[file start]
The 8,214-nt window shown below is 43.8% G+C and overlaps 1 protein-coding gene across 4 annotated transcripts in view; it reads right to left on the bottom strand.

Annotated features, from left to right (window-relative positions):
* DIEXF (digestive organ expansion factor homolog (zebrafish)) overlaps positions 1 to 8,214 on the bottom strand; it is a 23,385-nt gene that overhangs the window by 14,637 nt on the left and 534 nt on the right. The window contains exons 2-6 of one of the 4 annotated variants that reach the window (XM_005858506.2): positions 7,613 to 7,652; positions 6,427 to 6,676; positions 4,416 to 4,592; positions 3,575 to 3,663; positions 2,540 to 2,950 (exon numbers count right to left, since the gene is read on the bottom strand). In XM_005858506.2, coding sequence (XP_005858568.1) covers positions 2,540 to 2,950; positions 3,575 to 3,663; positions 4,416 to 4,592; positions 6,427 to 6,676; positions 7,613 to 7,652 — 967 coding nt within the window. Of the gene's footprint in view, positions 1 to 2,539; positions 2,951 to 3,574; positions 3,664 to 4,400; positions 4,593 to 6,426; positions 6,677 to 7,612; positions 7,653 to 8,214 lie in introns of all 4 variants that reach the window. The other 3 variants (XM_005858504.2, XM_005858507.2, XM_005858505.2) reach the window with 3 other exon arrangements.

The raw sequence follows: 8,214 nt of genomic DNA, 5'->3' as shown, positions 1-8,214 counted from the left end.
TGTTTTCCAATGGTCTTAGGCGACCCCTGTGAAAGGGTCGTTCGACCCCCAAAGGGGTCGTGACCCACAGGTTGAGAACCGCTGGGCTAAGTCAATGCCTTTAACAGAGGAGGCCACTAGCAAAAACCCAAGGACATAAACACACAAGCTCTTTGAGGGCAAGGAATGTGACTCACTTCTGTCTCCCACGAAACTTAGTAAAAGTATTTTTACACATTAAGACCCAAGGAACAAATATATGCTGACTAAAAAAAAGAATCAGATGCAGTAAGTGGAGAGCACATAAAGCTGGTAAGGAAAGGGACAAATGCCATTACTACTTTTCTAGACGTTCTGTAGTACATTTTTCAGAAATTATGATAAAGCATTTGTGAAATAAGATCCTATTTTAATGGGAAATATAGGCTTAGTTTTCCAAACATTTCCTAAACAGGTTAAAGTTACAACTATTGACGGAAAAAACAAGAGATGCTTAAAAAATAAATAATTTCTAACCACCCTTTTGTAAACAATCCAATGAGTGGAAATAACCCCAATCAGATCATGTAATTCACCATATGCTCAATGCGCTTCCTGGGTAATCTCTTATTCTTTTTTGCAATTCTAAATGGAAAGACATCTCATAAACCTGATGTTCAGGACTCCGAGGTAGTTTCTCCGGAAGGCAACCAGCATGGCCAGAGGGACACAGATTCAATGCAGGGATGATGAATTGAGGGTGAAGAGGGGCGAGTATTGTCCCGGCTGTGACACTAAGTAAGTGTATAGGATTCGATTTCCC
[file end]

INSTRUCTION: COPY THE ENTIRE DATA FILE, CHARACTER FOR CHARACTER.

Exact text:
The 8,214-nt window shown below is 43.8% G+C and overlaps 1 protein-coding gene across 4 annotated transcripts in view; it reads right to left on the bottom strand.

Annotated features, from left to right (window-relative positions):
* DIEXF (digestive organ expansion factor homolog (zebrafish)) overlaps positions 1 to 8,214 on the bottom strand; it is a 23,385-nt gene that overhangs the window by 14,637 nt on the left and 534 nt on the right. The window contains exons 2-6 of one of the 4 annotated variants that reach the window (XM_005858506.2): positions 7,613 to 7,652; positions 6,427 to 6,676; positions 4,416 to 4,592; positions 3,575 to 3,663; positions 2,540 to 2,950 (exon numbers count right to left, since the gene is read on the bottom strand). In XM_005858506.2, coding sequence (XP_005858568.1) covers positions 2,540 to 2,950; positions 3,575 to 3,663; positions 4,416 to 4,592; positions 6,427 to 6,676; positions 7,613 to 7,652 — 967 coding nt within the window. Of the gene's footprint in view, positions 1 to 2,539; positions 2,951 to 3,574; positions 3,664 to 4,400; positions 4,593 to 6,426; positions 6,677 to 7,612; positions 7,653 to 8,214 lie in introns of all 4 variants that reach the window. The other 3 variants (XM_005858504.2, XM_005858507.2, XM_005858505.2) reach the window with 3 other exon arrangements.

The raw sequence follows: 8,214 nt of genomic DNA, 5'->3' as shown, positions 1-8,214 counted from the left end.
TGTTTTCCAATGGTCTTAGGCGACCCCTGTGAAAGGGTCGTTCGACCCCCAAAGGGGTCGTGACCCACAGGTTGAGAACCGCTGGGCTAAGTCAATGCCTTTAACAGAGGAGGCCACTAGCAAAAACCCAAGGACATAAACACACAAGCTCTTTGAGGGCAAGGAATGTGACTCACTTCTGTCTCCCACGAAACTTAGTAAAAGTATTTTTACACATTAAGACCCAAGGAACAAATATATGCTGACTAAAAAAAAGAATCAGATGCAGTAAGTGGAGAGCACATAAAGCTGGTAAGGAAAGGGACAAATGCCATTACTACTTTTCTAGACGTTCTGTAGTACATTTTTCAGAAATTATGATAAAGCATTTGTGAAATAAGATCCTATTTTAATGGGAAATATAGGCTTAGTTTTCCAAACATTTCCTAAACAGGTTAAAGTTACAACTATTGACGGAAAAAACAAGAGATGCTTAAAAAATAAATAATTTCTAACCACCCTTTTGTAAACAATCCAATGAGTGGAAATAACCCCAATCAGATCATGTAATTCACCATATGCTCAATGCGCTTCCTGGGTAATCTCTTATTCTTTTTTGCAATTCTAAATGGAAAGACATCTCATAAACCTGATGTTCAGGACTCCGAGGTAGTTTCTCCGGAAGGCAACCAGCATGGCCAGAGGGACACAGATTCAATGCAGGGATGATGAATTGAGGGTGAAGAGGGGCGAGTATTGTCCCGGCTGTGACACTAAGTAAGTGTATAGGATTCGATTTCCC